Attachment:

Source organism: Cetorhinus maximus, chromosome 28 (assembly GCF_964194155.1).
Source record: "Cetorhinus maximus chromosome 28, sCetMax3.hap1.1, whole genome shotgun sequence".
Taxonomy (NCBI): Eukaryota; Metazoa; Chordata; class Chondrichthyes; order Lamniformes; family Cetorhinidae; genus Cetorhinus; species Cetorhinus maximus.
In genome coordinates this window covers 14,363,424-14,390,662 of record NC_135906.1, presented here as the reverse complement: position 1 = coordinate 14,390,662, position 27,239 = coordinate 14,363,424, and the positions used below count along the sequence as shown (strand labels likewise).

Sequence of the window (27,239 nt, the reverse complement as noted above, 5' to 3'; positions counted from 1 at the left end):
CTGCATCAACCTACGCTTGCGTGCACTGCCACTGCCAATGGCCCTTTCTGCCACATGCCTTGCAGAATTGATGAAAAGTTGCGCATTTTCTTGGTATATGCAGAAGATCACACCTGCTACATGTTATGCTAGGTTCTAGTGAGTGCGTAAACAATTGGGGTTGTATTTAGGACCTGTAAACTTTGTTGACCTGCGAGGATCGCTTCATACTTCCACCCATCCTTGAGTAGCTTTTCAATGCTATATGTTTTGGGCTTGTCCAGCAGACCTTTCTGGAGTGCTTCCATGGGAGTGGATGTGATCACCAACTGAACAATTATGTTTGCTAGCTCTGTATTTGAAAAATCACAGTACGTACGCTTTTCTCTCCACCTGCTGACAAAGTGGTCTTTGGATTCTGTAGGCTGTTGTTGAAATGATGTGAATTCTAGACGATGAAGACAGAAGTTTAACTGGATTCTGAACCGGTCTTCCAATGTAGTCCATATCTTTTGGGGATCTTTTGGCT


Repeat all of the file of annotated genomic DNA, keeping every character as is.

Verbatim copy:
Source organism: Cetorhinus maximus, chromosome 28 (assembly GCF_964194155.1).
Source record: "Cetorhinus maximus chromosome 28, sCetMax3.hap1.1, whole genome shotgun sequence".
Taxonomy (NCBI): Eukaryota; Metazoa; Chordata; class Chondrichthyes; order Lamniformes; family Cetorhinidae; genus Cetorhinus; species Cetorhinus maximus.
In genome coordinates this window covers 14,363,424-14,390,662 of record NC_135906.1, presented here as the reverse complement: position 1 = coordinate 14,390,662, position 27,239 = coordinate 14,363,424, and the positions used below count along the sequence as shown (strand labels likewise).

Sequence of the window (27,239 nt, the reverse complement as noted above, 5' to 3'; positions counted from 1 at the left end):
CTGCATCAACCTACGCTTGCGTGCACTGCCACTGCCAATGGCCCTTTCTGCCACATGCCTTGCAGAATTGATGAAAAGTTGCGCATTTTCTTGGTATATGCAGAAGATCACACCTGCTACATGTTATGCTAGGTTCTAGTGAGTGCGTAAACAATTGGGGTTGTATTTAGGACCTGTAAACTTTGTTGACCTGCGAGGATCGCTTCATACTTCCACCCATCCTTGAGTAGCTTTTCAATGCTATATGTTTTGGGCTTGTCCAGCAGACCTTTCTGGAGTGCTTCCATGGGAGTGGATGTGATCACCAACTGAACAATTATGTTTGCTAGCTCTGTATTTGAAAAATCACAGTACGTACGCTTTTCTCTCCACCTGCTGACAAAGTGGTCTTTGGATTCTGTAGGCTGTTGTTGAAATGATGTGAATTCTAGACGATGAAGACAGAAGTTTAACTGGATTCTGAACCGGTCTTCCAATGTAGTCCATATCTTTTGGGGATCTTTTGGCT